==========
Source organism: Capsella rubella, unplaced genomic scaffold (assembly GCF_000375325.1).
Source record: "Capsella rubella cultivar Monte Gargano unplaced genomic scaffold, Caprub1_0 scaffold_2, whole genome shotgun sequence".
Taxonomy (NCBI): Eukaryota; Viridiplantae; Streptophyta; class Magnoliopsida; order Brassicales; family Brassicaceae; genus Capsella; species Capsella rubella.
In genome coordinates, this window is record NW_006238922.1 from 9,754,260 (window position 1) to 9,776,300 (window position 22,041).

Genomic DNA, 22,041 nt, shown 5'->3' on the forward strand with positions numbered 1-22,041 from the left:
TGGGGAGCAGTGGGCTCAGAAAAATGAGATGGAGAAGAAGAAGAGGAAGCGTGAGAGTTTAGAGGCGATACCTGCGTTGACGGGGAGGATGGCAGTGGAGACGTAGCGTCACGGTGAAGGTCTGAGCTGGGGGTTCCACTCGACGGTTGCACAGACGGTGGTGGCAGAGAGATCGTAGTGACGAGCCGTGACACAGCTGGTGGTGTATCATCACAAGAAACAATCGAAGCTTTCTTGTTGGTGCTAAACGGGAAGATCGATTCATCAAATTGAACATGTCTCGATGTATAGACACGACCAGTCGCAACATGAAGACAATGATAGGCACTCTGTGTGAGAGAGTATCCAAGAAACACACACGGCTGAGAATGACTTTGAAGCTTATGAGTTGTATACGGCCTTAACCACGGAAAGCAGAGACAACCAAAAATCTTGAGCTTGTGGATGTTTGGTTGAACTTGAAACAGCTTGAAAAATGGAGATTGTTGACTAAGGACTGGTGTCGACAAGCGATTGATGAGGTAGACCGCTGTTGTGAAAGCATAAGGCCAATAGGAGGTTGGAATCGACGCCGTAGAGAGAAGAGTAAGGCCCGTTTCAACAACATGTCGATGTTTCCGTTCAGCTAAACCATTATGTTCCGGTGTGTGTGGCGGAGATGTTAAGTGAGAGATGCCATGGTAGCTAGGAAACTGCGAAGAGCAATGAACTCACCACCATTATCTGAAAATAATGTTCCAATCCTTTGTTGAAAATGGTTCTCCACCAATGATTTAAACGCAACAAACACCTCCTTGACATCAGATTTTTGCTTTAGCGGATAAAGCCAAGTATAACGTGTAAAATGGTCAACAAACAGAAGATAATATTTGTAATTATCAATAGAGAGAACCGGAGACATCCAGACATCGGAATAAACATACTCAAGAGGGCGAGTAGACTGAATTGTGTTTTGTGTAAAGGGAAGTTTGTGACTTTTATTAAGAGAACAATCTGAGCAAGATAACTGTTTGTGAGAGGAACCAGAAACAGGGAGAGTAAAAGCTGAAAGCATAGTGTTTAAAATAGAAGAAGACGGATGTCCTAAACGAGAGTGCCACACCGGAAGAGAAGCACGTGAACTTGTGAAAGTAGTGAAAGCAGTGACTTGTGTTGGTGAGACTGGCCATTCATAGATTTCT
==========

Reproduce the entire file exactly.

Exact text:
Source organism: Capsella rubella, unplaced genomic scaffold (assembly GCF_000375325.1).
Source record: "Capsella rubella cultivar Monte Gargano unplaced genomic scaffold, Caprub1_0 scaffold_2, whole genome shotgun sequence".
Taxonomy (NCBI): Eukaryota; Viridiplantae; Streptophyta; class Magnoliopsida; order Brassicales; family Brassicaceae; genus Capsella; species Capsella rubella.
In genome coordinates, this window is record NW_006238922.1 from 9,754,260 (window position 1) to 9,776,300 (window position 22,041).

Genomic DNA, 22,041 nt, shown 5'->3' on the forward strand with positions numbered 1-22,041 from the left:
TGGGGAGCAGTGGGCTCAGAAAAATGAGATGGAGAAGAAGAAGAGGAAGCGTGAGAGTTTAGAGGCGATACCTGCGTTGACGGGGAGGATGGCAGTGGAGACGTAGCGTCACGGTGAAGGTCTGAGCTGGGGGTTCCACTCGACGGTTGCACAGACGGTGGTGGCAGAGAGATCGTAGTGACGAGCCGTGACACAGCTGGTGGTGTATCATCACAAGAAACAATCGAAGCTTTCTTGTTGGTGCTAAACGGGAAGATCGATTCATCAAATTGAACATGTCTCGATGTATAGACACGACCAGTCGCAACATGAAGACAATGATAGGCACTCTGTGTGAGAGAGTATCCAAGAAACACACACGGCTGAGAATGACTTTGAAGCTTATGAGTTGTATACGGCCTTAACCACGGAAAGCAGAGACAACCAAAAATCTTGAGCTTGTGGATGTTTGGTTGAACTTGAAACAGCTTGAAAAATGGAGATTGTTGACTAAGGACTGGTGTCGACAAGCGATTGATGAGGTAGACCGCTGTTGTGAAAGCATAAGGCCAATAGGAGGTTGGAATCGACGCCGTAGAGAGAAGAGTAAGGCCCGTTTCAACAACATGTCGATGTTTCCGTTCAGCTAAACCATTATGTTCCGGTGTGTGTGGCGGAGATGTTAAGTGAGAGATGCCATGGTAGCTAGGAAACTGCGAAGAGCAATGAACTCACCACCATTATCTGAAAATAATGTTCCAATCCTTTGTTGAAAATGGTTCTCCACCAATGATTTAAACGCAACAAACACCTCCTTGACATCAGATTTTTGCTTTAGCGGATAAAGCCAAGTATAACGTGTAAAATGGTCAACAAACAGAAGATAATATTTGTAATTATCAATAGAGAGAACCGGAGACATCCAGACATCGGAATAAACATACTCAAGAGGGCGAGTAGACTGAATTGTGTTTTGTGTAAAGGGAAGTTTGTGACTTTTATTAAGAGAACAATCTGAGCAAGATAACTGTTTGTGAGAGGAACCAGAAACAGGGAGAGTAAAAGCTGAAAGCATAGTGTTTAAAATAGAAGAAGACGGATGTCCTAAACGAGAGTGCCACACCGGAAGAGAAGCACGTGAACTTGTGAAAGTAGTGAAAGCAGTGACTTGTGTTGGTGAGACTGGCCATTCATAGATTTCT